4-H to go on summer adventure
It’s that time of year again. Another school year almost gone by, summer a yawning abyss of time that children need to have filled. But how does one fill it?
According to Louise Hinsley, a Beaufort County extension agent (4-H youth development), part of that time may be filled by scaling climbing towers, swimming, horseback riding, canoeing and more at the Betsy Jeff Penn 4-H Camp near Reidsville. And any child age from age 8 through age 14 may join in the fun.
“You do not have to be a 4-H club member to attend (the camp) with our Beaufort County group,” said Hinsley.
Hinsley said the camp has more than 250 wooded acres where children may take part in “age appropriate, small group experiences in an enjoyable, noncompetitive environment.”
Activities for the day include those previously mentioned as well as archery, crafts and environmental studies. Hinsley said the evening hours would be filled with a talent show, games, campfires, dancing and an awards ceremony.
Those with more a more adventurous spirit, who fall into the 12-to-14 age range, may join in with two advanced groups, Trekkers and Adventurers, which fall into the “adventure-based programming,” said Hinsley.
Adventurers learn outdoor-living skills, rope/harness climbing and camp at one of Camp Penn’s outpost sites for two days. Trekkers learn canoeing and rock climbing, then use their new skills to go offsite on a canoe and rock-climbing trip.
“We help youth in our county have a camping experience they will always cherish,” said Erin Massie, also a Beaufort County extension agent.
Camp Penn is operated year round by N.C. Cooperative Extension Service, through N.C. State University. The Beaufort County 4-H group will take on its adventure from July 29 through Aug. 3. The total fee for the week is $465 a person, which includes food, lodging, charter-bus transportation to camp, a camp store card and a camp T-shirt.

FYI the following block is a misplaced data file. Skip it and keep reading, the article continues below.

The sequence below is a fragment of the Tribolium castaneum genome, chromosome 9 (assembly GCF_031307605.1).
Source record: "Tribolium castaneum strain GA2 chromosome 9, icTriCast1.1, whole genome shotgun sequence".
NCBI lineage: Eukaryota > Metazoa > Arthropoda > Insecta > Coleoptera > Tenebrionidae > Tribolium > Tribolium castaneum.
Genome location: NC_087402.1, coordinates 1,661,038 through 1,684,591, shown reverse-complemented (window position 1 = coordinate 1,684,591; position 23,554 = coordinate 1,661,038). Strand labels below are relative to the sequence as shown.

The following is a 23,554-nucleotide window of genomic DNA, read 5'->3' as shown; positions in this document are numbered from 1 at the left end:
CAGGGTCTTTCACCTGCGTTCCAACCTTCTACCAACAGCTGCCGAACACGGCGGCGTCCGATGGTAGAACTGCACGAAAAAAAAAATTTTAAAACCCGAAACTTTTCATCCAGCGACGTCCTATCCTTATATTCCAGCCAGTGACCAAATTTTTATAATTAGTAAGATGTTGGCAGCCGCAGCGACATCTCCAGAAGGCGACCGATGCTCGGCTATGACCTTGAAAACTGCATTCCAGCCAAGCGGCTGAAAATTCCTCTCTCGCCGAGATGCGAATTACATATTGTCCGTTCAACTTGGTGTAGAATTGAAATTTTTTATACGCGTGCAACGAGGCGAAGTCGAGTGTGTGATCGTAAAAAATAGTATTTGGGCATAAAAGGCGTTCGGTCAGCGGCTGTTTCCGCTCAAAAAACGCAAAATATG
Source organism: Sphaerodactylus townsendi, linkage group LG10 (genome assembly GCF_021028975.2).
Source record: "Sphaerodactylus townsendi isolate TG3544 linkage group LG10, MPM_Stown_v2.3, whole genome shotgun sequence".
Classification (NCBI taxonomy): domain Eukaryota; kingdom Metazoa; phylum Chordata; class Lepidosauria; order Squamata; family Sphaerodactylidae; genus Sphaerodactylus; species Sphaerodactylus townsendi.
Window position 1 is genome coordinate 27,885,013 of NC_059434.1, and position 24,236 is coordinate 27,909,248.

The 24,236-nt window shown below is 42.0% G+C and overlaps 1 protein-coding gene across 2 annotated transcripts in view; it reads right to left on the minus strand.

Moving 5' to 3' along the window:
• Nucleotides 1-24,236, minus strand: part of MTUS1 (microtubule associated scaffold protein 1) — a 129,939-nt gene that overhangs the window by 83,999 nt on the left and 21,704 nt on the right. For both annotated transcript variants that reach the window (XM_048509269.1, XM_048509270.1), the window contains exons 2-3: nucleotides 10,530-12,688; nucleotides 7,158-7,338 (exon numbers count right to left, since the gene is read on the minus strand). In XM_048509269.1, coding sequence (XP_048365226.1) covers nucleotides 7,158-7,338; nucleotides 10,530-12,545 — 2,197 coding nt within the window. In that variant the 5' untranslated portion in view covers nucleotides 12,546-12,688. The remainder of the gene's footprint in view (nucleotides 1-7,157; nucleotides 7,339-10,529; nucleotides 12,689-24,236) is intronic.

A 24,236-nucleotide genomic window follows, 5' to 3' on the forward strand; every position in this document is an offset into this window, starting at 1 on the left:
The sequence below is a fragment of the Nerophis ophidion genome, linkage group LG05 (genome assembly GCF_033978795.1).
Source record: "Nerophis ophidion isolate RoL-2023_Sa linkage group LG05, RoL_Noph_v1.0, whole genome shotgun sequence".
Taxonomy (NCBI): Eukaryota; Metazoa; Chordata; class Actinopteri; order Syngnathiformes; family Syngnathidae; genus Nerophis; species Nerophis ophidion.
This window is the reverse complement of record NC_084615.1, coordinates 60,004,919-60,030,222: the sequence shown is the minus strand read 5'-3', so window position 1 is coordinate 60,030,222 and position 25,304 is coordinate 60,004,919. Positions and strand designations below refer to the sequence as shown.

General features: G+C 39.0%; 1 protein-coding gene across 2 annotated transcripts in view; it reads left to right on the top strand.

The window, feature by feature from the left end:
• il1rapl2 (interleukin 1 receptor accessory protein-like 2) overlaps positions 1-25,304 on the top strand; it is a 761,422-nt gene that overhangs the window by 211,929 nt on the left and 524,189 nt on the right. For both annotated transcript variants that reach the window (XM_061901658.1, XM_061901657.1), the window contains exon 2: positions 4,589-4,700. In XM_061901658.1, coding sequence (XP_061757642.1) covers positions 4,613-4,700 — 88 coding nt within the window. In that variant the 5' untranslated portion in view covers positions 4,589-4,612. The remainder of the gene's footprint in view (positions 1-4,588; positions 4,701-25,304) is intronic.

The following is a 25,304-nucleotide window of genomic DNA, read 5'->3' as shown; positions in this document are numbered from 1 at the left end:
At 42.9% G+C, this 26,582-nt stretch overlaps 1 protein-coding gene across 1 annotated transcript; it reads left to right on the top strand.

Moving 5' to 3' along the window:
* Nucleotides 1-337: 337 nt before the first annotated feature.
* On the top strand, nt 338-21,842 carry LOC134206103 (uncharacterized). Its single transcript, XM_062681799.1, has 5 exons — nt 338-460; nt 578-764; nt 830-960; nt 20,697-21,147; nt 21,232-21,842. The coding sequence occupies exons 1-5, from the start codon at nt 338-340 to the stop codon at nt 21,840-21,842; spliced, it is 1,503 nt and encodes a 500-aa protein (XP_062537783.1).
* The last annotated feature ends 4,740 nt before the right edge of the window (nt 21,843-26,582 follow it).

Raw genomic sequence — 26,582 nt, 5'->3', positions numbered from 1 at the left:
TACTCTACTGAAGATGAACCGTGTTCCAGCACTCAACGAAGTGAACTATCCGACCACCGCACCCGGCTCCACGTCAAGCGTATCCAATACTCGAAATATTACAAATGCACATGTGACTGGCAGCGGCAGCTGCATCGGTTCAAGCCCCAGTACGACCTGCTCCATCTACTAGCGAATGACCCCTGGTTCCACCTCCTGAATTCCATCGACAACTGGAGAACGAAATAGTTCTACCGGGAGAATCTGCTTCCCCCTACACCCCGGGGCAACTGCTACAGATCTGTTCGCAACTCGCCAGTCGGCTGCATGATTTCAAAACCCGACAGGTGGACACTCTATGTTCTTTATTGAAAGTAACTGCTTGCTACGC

For parents reluctant to send children off on their own for summer camp, Massie would reassure them.
“The separation is harder on the parents than the camper,” said Massie. “Campers adjust quickly as camp residential staff are ready to greet them. They have so many fun things to do at 4-H camp, the campers stay engaged.”
Hinsley has her own childhood experiences with 4-H to draw on.
“I am product of five years of 4-H summer camp and have great memories of it,” she said. “Yes, it was hot, we had bug bites and wet shoes with blisters — it was summer camp.”
As a tenured 4-H agent for the past 25 years, she said she still loves 4-H camp.
“I look forward to going this summer and seeing those children change before my eyes: from the timid youth without a friend on the bus on Sunday to the camper that smiles with a tear on Friday when we say farewell,” she said.
According to Gladys Barnes, extension secretary to the 4-H agents, registration for the Beaufort County 4-H group is in progress and more than half of the available spaces are filled. Spaces are filled on a first-come, first-served basis.
For more information about 4-H camp, call extension agents Louise Hinsley or Erin Massie at 252-946-0111.